In Alabama, the statute of limitations on most medical malpractice claims is two years from the date on which the injury occurred or that the claimant knew or reasonably should have known that they were injured. However, there are certain circumstances that can result in an extension of the deadline. If you have been injured as a result of a medical provider’s negligence and are planning to seek compensation, an experienced medical malpractice attorney from Morris Bart can help you understand the complex process involved in these claims and the services our firm can provide to assist you.
How the Alabama Statute of Limitations Impacts Your Claim
As explained by Cornell Law School’s Legal Information Institute (LII), the statute of limitations is a law that bars personal injury claimants from seeking compensation through the civil court system when a certain period of time has passed. The reasons why state lawmakers determine a statute of limitations in a personal injury claim include:
- Ensuring that lawsuits are heard in a timely manner
- To preserve evidence and witness testimony that might otherwise become lost or cloudy as time passes
If you fail to meet the statutory deadline for your claim, you lose the right to seek compensation for your injury through the courts.
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When the Statute of Limitations Is Tolled in Alabama Medical Malpractice Claims
As covered in Alabama Code §6-2-38, the statute of limitations for medical malpractice claims is two years from the date of the injury, which is the same as other types of personal injury lawsuits. The following circumstances can cause this deadline to be extended. It should be noted that the claim merely needs to be filed in court by this date, but the case does not have to be resolved within this timeframe.
The Discovery Rule
The discovery rule allows additional time for filing a lawsuit if the sufferer did not immediately realize they were injured. One occurrence in which this can happen is in medical malpractice claims involving a surgical tool or implement such as a towel or sponge being left in the body. Because it is impossible to see the object left in the body without diagnostic scans or another surgery, the individual would not necessarily be aware that it was there and causing additional damage until they began experiencing symptoms and those symptoms were medically discovered.
If an individual does not discover their injury right away, they have two years from the date on which they discovered the injury or reasonably should have known about it to file a claim.
How the Statute of Limitations Applies to Minors
Particularly young children who have been injured as a result of medical malpractice often do not have the ability to provide testimony about their injury as they have not reached the stage in development in which they can clearly communicate such information. Because of this, all medical malpractice claims involving a minor victim have an extended statute of limitations of four years from the date of the injury. For lawsuits involving children who were under the age of four at the time of their injury, the parents or guardian of the child have until the child’s eighth birthday to file a claim.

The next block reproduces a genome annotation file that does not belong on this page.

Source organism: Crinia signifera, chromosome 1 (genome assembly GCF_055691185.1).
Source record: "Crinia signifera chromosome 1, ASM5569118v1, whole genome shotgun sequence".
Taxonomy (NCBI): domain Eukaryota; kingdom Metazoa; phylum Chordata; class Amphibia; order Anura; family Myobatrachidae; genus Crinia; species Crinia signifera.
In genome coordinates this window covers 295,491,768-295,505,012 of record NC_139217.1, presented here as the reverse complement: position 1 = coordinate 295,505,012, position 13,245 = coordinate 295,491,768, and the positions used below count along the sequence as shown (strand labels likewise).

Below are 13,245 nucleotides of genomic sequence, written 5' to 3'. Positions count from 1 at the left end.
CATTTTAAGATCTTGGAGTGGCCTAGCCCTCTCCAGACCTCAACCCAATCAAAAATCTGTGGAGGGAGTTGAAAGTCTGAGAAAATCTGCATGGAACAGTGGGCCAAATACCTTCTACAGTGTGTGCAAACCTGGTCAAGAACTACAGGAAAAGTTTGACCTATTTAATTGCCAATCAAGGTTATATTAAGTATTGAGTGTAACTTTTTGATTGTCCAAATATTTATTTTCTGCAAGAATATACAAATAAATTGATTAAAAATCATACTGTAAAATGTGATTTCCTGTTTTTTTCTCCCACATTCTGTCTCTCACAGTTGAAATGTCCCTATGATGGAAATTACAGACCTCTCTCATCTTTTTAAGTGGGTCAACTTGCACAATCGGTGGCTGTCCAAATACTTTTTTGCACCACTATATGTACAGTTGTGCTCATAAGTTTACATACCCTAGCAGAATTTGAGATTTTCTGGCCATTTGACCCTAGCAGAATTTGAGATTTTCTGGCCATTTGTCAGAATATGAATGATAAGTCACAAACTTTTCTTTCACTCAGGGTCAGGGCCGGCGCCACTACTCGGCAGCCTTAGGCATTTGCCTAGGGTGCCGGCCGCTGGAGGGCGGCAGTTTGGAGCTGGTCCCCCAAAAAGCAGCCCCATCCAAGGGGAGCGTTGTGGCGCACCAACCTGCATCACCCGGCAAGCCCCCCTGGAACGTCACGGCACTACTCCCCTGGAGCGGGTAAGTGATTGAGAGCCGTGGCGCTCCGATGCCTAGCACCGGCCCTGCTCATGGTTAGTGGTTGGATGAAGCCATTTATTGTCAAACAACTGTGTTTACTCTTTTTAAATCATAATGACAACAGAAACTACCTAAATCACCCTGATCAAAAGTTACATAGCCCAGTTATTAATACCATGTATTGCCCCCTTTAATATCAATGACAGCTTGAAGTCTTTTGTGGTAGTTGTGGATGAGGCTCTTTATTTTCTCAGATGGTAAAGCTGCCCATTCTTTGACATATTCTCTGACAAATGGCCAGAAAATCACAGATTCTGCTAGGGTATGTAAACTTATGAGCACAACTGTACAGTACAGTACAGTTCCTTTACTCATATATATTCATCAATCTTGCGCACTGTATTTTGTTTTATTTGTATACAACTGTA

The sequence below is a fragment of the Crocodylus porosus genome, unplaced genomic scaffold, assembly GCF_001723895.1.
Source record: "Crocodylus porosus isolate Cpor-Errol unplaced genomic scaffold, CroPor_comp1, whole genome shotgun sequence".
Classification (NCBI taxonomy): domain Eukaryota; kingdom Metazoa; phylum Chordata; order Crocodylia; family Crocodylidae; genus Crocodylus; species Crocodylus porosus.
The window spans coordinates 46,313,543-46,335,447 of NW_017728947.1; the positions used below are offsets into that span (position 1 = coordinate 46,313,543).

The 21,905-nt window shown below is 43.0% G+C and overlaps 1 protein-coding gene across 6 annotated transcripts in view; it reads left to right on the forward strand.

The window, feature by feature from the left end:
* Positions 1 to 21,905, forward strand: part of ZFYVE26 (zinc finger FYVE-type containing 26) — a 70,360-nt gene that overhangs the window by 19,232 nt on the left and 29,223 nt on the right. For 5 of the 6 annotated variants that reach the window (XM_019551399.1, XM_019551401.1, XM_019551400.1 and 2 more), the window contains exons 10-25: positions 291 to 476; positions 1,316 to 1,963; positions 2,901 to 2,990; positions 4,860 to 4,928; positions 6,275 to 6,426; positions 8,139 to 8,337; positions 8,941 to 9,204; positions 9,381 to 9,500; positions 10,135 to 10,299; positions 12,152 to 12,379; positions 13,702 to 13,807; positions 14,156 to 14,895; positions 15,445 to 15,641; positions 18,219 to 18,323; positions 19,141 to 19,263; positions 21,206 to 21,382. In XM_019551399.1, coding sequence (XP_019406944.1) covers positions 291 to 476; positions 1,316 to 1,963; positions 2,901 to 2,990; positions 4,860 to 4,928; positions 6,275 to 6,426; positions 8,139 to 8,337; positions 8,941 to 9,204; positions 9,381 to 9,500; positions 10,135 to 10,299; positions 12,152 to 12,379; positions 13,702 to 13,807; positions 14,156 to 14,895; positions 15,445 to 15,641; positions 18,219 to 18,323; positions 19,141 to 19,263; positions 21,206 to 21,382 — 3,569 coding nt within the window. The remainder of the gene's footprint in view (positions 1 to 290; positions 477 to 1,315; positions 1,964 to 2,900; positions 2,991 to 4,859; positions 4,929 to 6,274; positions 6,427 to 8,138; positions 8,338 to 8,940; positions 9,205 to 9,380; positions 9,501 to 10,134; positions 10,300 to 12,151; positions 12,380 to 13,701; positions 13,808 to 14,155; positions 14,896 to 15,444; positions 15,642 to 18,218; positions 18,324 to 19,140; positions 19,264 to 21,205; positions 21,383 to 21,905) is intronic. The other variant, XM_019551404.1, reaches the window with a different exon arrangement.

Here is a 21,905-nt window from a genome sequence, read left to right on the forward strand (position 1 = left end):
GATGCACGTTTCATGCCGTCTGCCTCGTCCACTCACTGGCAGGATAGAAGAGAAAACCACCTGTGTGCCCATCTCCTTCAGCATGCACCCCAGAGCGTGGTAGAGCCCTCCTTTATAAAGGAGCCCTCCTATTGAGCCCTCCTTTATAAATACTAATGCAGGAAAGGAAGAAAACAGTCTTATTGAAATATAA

The Maximum Amount of Time You Have to File Your Claim
The maximum amount of time that adult claimants have to file a medical malpractice lawsuit is four years after the malpractice occurred, regardless of whether they discovered the injury within that time. This is known as the statute of repose. Because minor children have their own statute of limitations, this four-year statute of repose does not apply to claims involving minors.
How an Attorney Can Help You Meet the Statute of Limitations in Your Case
While two years seems like a lot of time to file a claim, it really isn’t when it involves a medical malpractice claim. These claims rely on the ability to obtain medical documentation to be used as evidence, and require an evaluation by a medical professional with experience in the same medical practice area as the claim pertains to. One of the most important tasks your attorney has is to manage the timelines in your case to protect your right to seek compensation for your injuries if the at-fault party’s insurance provider fails to pay the claim or offers an unfair settlement.
While managing the timelines, they will also provide services such as:
- Investigating the claim to determine all sources of liability and associated insurance resources that can be used to provide your compensation
- Determining a value of your claim that accurately reflects the expenses and impacts you have incurred as a result of your injury
- Managing communication with the at-fault party’s insurance provider in order to protect the value of your claim and negotiate a settlement
- Obtaining an Affidavit of Merit, which must be submitted alongside your lawsuit when you file it in court, or within 90 days after filing if the affidavit cannot be completed within the statute of limitations for your claim
Getting Help with Your Medical Malpractice Claim
The experienced legal team from Morris Bart consists of more than 100 attorneys and 150 legal professionals working out of 15 offices in Alabama, Louisiana, Mississippi, and Arkansas. We have been assisting the injured of these areas for decades. We are one of the most prestigious law firms on the Gulf Coast, garnering millions of dollars in needed compensation for our clients.
Let us help you understand your legal options for seeking compensation for the impacts and expenses of the injury you incurred as a result of medical negligence. Contact us for your free case evaluation.
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